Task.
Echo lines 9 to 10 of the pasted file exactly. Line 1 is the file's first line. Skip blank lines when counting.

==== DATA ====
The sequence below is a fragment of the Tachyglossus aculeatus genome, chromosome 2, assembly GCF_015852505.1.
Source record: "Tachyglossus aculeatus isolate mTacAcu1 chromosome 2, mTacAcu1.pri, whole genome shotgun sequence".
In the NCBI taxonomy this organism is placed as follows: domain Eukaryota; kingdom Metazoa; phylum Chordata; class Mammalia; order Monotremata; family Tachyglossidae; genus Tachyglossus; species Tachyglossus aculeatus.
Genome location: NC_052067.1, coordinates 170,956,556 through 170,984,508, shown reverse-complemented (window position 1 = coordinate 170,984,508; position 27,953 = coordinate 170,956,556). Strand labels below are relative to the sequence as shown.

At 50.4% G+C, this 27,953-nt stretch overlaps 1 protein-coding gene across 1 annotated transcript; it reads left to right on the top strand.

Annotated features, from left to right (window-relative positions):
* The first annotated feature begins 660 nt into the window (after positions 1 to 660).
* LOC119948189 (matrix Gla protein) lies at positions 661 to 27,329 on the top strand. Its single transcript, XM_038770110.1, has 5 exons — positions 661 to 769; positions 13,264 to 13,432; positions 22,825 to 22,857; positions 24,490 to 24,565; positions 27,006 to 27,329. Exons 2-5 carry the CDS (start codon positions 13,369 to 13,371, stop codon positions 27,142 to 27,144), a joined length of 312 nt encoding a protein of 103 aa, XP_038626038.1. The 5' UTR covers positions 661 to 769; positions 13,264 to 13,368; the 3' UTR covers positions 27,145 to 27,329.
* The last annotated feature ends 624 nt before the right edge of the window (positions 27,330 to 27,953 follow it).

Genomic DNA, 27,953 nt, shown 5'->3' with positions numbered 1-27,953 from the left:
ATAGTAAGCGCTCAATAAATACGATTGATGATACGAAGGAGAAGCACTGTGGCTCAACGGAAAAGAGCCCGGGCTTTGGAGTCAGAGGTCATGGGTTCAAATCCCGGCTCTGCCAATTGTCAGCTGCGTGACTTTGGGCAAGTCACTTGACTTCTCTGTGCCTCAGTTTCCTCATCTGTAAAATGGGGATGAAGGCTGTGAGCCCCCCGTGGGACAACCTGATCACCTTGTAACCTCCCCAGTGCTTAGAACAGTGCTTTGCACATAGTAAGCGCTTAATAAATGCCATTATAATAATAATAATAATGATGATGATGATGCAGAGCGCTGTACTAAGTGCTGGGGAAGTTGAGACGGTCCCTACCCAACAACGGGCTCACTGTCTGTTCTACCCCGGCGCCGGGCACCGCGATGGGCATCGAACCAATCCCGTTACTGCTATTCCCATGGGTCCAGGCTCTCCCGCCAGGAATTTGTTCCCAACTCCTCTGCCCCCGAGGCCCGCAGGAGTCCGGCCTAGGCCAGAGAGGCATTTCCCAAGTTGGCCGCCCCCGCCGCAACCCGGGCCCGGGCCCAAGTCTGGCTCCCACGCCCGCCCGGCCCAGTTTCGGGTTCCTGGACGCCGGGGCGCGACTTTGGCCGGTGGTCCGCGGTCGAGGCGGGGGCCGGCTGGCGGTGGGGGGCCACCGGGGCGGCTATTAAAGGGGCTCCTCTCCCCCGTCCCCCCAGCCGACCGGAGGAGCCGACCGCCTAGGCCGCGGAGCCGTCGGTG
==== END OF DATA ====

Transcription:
* The last annotated feature ends 624 nt before the right edge of the window (positions 27,330 to 27,953 follow it).

Genomic DNA, 27,953 nt, shown 5'->3' with positions numbered 1-27,953 from the left: